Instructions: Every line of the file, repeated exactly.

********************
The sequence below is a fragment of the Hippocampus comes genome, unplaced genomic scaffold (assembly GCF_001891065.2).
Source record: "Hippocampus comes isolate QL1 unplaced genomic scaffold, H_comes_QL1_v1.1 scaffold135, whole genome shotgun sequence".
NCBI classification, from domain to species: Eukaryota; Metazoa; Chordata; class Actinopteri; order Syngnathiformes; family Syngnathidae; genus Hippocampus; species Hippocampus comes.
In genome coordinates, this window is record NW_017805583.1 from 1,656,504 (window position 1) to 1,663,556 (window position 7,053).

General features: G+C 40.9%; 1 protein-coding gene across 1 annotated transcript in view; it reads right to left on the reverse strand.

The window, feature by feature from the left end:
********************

The sequence below is a fragment of the Hippocampus comes genome, unplaced genomic scaffold (assembly GCF_001891065.2).
Source record: "Hippocampus comes isolate QL1 unplaced genomic scaffold, H_comes_QL1_v1.1 scaffold135, whole genome shotgun sequence".
NCBI classification, from domain to species: Eukaryota; Metazoa; Chordata; class Actinopteri; order Syngnathiformes; family Syngnathidae; genus Hippocampus; species Hippocampus comes.
In genome coordinates, this window is record NW_017805583.1 from 1,656,504 (window position 1) to 1,663,556 (window position 7,053).

General features: G+C 40.9%; 1 protein-coding gene across 1 annotated transcript in view; it reads right to left on the reverse strand.

The window, feature by feature from the left end: